Sexual Harassment and Assault Complaints Increased 65 Percent Last Year Oset Babür title-ix-at-harvardA new report released by the Title IX Office and the Office for Dispute Resolution (ODR) shares three years of data about gender-based discrimination, sexual harassment, and sexual assault at Harvard. In the past year, the number of formal complaints filed with the ODR has risen by 65 percent, from 26 to 43­­—a number that the office partially attributes to increased community awareness about the University’s resources. “This report is a direct response to community feedback to provide more data about who’s filing complaints about whom, what the types of allegations are, and what the outcomes look like,” said Bill McCants, director of the ODR, the office that implements Harvard’s gender-based harassment policy.McCants says that in addition to strong attendance at training sessions across campus, he is encouraged by the data that show members of the community are coming forth with a wide range of complaints, not just sexual assault. “Sexual assault is obviously concerning, but our data shows that sexual harassment of other kinds is also a very important problem at Harvard.” The report breaks down complaints into nine different categories, including “sexual assault with penetration,” and “sexual harassment: verbal, written, graphic, photo, film, and by eyeing.” Of the complaints filed between 2014 and 2017, the largest number fell under sexual harassment, followed closely by complaints about sexual assault with unwelcome touching.Between 2014 and 2017, 43 percent of complaints were found not to be violations of Harvard’s sexual assault and harassment policy, while another 43 percent were found in violation. An additional 5 percent were found not in violation but resulted in sanctions, and 9 percent reached an informal resolution mutually agreed to by the accusing and accused parties.In the 2016-2017 academic year, 30 percent of complainants were undergraduates, 36 percent graduate and professional students, 12 percent staff members, and 6 percent faculty members. Nearly half of complaints reported last year were resolved before proceeding to a formal investigation, according to the report, “through administrative closure, withdrawal, or referral to the appropriate School or Unit.” Among the most important changes outlined in the report is that the Title IX Office and the Office for Dispute Resolution have now been divided into two separate offices, said Nicole Merhill, University Title IX officer. The Title IX Office supports members of the Harvard community who choose to disclose an incident of sexual assault or harassment (more than 250 disclosures were made in the last year) and does not share information about an initial complaint with the ODR. The ODR deals with formal, disciplinary investigations for complainants who choose to pursue them. “One of our biggest goals is ensuring that individuals have agency over what happens when they file a complaint,” said McCants. “Members of this community have the opportunity to withdraw a complaint for a variety of good reasons, whether it be because they feel the issue has been resolved, or because they don’t feel equipped to deal with it in the moment, but may wish to re-file at a later time.”The report comes during a time when sexual harassment and assault policies at many universities are under renewed scrutiny. Earlier this year, Education Secretary Betsy DeVos withdrew the Obama administration’s guidelines on sexual harassment and assault, which had directed schools to use a “preponderance of the evidence” standard (meaning that it is more likely than not that an accused student is guilty) for investigating those cas[...]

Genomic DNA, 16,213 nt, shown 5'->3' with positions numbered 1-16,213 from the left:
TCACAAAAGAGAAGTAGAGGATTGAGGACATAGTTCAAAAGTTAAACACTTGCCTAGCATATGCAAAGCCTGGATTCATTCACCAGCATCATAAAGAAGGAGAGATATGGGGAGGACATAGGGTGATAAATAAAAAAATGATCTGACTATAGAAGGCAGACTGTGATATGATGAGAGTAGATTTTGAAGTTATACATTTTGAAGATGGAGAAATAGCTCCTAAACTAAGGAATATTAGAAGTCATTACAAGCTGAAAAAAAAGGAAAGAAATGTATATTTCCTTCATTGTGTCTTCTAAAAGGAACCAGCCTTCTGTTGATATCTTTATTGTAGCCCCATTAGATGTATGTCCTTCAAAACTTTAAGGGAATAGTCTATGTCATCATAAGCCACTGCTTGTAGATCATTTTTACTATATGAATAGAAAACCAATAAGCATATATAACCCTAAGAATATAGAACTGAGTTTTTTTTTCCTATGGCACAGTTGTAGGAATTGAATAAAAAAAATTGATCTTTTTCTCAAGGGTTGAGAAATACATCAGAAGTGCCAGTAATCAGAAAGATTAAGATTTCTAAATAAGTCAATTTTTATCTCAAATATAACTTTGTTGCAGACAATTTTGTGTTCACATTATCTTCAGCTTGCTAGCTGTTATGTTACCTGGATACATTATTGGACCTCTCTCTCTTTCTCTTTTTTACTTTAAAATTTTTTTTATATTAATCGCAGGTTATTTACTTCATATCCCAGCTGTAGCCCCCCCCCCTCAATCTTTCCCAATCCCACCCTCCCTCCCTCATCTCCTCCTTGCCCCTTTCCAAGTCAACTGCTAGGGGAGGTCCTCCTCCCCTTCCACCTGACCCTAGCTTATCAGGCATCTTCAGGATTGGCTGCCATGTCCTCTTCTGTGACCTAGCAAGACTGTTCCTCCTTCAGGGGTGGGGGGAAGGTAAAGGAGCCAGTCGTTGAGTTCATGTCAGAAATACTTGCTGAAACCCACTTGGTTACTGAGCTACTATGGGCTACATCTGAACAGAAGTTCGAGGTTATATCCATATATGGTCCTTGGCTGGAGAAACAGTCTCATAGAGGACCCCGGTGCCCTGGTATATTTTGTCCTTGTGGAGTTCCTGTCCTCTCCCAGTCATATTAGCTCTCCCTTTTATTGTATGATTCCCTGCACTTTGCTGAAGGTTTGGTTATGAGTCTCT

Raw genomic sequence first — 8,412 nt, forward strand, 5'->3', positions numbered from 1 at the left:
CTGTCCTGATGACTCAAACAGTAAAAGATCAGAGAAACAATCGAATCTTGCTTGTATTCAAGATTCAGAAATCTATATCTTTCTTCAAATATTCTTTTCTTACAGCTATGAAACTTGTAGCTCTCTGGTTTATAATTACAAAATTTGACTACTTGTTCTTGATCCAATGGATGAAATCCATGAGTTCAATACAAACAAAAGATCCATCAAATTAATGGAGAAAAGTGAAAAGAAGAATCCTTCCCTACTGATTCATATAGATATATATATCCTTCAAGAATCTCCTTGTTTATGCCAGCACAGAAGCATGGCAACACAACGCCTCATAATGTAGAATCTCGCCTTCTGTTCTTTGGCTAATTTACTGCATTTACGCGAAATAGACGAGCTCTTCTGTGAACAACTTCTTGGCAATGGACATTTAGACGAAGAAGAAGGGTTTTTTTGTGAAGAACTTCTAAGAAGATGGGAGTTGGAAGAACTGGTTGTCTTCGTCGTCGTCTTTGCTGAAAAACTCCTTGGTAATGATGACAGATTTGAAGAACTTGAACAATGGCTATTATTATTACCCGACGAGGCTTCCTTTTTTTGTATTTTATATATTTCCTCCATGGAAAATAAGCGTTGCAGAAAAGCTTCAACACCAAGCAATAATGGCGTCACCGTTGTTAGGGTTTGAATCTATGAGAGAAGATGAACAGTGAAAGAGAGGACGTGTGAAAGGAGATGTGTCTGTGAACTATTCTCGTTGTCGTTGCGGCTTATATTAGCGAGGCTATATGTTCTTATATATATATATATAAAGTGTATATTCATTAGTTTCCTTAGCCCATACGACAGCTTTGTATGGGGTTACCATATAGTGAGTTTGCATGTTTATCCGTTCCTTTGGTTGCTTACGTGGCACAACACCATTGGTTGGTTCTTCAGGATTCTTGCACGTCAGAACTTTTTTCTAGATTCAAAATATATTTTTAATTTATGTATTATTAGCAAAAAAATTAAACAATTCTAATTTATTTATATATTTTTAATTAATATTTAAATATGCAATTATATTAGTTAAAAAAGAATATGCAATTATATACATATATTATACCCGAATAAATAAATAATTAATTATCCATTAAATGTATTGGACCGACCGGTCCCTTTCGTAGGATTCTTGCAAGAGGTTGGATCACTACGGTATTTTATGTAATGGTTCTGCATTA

Harvard Files Plan for Allston “Innovation” District

Fri, 08 Dec 2017 16:44:52 +0000

Harvard Files Plan for Allston “Innovation” District Marina N. Bolotnikova allston erc planHarvard has publicly filed its proposal to develop its “enterprise research campus” (ERC), a non-academic, commercial “innovation” district in Allston just south of Harvard Business School (HBS) and east of the new science and engineering complex. The filing triggers a 45-day period for public comment, after which the Boston Public Development Agency will consider the plan for approval. It covers an initial phase of what may, over time, become a much larger commercial district.University officials had presented the proposal to Allston residents last week, many of whom voiced a ramge of concerns with the plan. Kevin Casey, Harvard’s associate vice president for public affairs and communications, said that the meeting “reinforced our view that we needed to move the filing forward so that we could get the full document out for people to refer to, because we felt limited in how we could respond to the questions [at the meeting] because people weren’t able to see how comprehensive the document would be.” The Planned Development Area (PDA) Master Plan proposes developing a 14-acre parcel of land (see first schematic above)—itself a part of the larger, 36-acre ERC plot that has sat largely empty since the University acquired it in 2000. It anticipates 900,000 square feet of developed space just south of Western Avenue: 400,000 square feet of office and lab space; 250,000 square feet of residential space; and a 250,000-square-foot hotel and conference center, already described and approved in a 2013 Institutional Master Plan (IMP) covering Harvard’s Allston campus. The proposed uses occupy just part of the 14-acre site; on much of the rest, Harvard envisions large surface parking lots for 800 to 900 vehicles; those lots themselves will eventually be developed. These proportions may still change significantly in later stages of planning. No specific developments have been submitted for approval; the University will seek private development partners for specific sites after the initial planning review and approval, when granted. The filing presented to Boston regulators yesterday outlines the use of a subset of the 14 acres, itself a subset of the larger 36-acre ERC. Longer term, when Massachusetts settles on a design for and reconstructs the nearby highway viaduct and intersection, a still-larger “Allston Landing South” tract would become available for redevelopment. So the current plan covers a small part of what may, over time, become a vastly larger project, of interest not only to current, nearby residents, but to the larger surrounding Boston and Cambridge communities. The economic and development impacts on, and potential for, the University also loom large. According to the planning document, Harvard’s hope is to draw on the energy of HBS and Harvard’s applied scientists and engineers (who are scheduled to move in for the 2020-2021 academic year), and to connect the area to the Longwood medical area and other local universities. “We really think that we’re going to be developing a community which will have other types of academic entities, business, not-for-profits, and residential amenities, to create a community that is a real vibrant, sustainable, ecological system,” said University executive vice president Katie Lapp.Road traffic and public transit access are of major concern both to Allston residents and the future occupants of the ERC. The proposal calls for new roads, including Cattle Drive, planned as the main north-south thoroughfare linking Western Avenue to Cambridge Street (use arrow to navigate to second rendering above), and East Drive, extending[...]